At the beginning of the 2016-2017 school year, Attica Scott, a parent with experience in the Louisville City Council and aspirations for the Kentucky House of Representatives took a picture of our school dress code policy and posted it on Twitter. She captioned the photo with, “Soooo…my daughter had registration today and let’s just say she’s not happy about the #JCPS no natural hair policy.” The policy in question banned hairstyles favored by black students looking to wear their hair in manageable and stylish ways that do not require heat or chemicals. What was touted as racist was truly just sexist if anything. The rule Scott decided to highlight in her tweet has historically only ever applied to male students as no male student was permitted to have hair touching their eyebrows, ears, or shirt collars. Moreover, what Scott failed to publicize in her crusade to get a long-standing school policy repealed was that her youngest child had been a student of ours for a full school year before Scott ever took issue with the policy. The blowout Scott caused in August 2016 was situated halfway between the primary election, where she beat out the incumbent, and the general election, where she ran unopposed.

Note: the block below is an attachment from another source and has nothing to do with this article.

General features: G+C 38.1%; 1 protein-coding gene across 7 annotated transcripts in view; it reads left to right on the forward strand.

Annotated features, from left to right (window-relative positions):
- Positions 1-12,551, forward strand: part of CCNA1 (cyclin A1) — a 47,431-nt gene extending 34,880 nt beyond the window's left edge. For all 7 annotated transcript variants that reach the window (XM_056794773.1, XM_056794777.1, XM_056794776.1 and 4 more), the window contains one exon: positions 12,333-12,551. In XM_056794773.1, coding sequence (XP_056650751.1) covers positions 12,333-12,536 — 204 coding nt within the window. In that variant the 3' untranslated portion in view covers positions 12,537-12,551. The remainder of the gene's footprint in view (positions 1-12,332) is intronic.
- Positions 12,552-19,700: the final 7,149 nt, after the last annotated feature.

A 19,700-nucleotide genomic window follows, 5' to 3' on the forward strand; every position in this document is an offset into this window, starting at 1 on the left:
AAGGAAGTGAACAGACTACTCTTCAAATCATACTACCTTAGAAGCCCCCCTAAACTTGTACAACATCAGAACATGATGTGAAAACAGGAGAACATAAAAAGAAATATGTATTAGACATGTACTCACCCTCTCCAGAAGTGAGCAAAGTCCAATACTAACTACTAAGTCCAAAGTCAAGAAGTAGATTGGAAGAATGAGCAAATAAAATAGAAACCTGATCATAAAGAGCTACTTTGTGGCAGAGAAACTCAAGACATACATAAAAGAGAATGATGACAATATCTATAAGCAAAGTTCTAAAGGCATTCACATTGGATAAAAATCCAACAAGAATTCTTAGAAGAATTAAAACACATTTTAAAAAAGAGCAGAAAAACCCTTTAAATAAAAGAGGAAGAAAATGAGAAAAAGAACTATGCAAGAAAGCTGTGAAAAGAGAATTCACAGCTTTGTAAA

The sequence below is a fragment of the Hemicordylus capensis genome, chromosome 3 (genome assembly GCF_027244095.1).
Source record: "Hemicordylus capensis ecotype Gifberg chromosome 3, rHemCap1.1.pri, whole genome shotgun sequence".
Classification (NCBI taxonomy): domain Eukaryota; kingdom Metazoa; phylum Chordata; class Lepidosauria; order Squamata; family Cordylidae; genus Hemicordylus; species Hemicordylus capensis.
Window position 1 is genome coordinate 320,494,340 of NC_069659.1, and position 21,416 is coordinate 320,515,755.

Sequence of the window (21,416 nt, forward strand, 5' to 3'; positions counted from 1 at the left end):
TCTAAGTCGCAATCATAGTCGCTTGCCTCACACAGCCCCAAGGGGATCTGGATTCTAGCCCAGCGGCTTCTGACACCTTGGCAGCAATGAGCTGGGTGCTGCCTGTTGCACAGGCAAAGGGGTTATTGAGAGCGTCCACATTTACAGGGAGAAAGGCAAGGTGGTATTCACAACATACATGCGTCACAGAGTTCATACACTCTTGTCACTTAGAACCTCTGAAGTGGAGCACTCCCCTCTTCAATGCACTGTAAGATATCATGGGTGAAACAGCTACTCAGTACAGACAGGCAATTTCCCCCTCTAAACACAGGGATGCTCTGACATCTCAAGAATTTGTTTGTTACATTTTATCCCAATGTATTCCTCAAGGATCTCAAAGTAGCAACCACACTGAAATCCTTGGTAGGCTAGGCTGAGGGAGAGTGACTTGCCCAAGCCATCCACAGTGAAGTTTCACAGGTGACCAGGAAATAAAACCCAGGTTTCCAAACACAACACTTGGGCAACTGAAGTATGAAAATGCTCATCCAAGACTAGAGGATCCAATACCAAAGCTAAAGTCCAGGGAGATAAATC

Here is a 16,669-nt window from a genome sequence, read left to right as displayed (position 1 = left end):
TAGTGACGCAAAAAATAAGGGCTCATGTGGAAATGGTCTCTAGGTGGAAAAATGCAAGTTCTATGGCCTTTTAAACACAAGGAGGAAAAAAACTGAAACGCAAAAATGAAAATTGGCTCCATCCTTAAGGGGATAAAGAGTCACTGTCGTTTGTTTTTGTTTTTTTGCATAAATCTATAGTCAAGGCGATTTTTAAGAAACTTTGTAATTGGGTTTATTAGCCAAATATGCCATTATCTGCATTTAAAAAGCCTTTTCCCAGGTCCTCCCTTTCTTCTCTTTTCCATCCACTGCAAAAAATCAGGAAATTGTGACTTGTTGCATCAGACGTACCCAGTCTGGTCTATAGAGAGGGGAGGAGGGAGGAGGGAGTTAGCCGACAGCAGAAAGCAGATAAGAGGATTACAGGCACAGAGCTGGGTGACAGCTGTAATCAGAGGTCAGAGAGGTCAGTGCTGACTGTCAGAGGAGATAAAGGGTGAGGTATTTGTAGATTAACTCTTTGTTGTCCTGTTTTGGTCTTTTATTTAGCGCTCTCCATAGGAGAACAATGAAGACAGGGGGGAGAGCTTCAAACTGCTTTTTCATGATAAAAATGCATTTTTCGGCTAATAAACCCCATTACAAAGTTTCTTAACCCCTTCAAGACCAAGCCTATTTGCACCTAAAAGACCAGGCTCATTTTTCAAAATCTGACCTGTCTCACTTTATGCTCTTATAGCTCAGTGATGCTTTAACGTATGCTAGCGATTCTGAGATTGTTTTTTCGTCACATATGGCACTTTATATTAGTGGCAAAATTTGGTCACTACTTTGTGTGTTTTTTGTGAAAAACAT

In response to this chaos and upheaval, I spent the past school year with my students dissecting the insanity of our world. I refused to back down from difficult conversations. I admitted my own biases and privileges. I owned them every time a student pointed them out to me. We talked about the things we heard and saw and read that never sat quite right. We talked about the painful limitations of our world as it currently exists, and we tried to see the world as it could be instead. It was a really long year, especially knowing that I was only accomplishing half of the work. My students are a stepping stone to a better school climate and culture, but they are not responsible for modeling cultural awareness, competence, or responsiveness; that is the responsibility of every educator and adult inside JCPS school buildings. In this respective, there is a lot of work to be done. But my kids are the experts. So, we are establishing a Black Student Union at our school where we will work to enable cultural awareness, competency, and responsiveness in our whole building. We want students and teachers of all races to be able to come together and speak honestly and openly about the problems our citizens and our country currently face.
We are not doing this in reaction to the nasty rumors that our school is racist, but because we know the real truth, because we are color brave, and because we know that there is work to be done. See, my kids — our JCPS kids — they work. They innovate and imagine something better. I simply have the privilege of helping them build it. Stay tuned. We are going to have an amazing year.
Jazmine is a third-year English teacher with a passion for cultural competency and professional collaboration. She is a member of JCPSVoice and KyCTEPS and is an avid contributor to the teacher leadership movement of JCPS.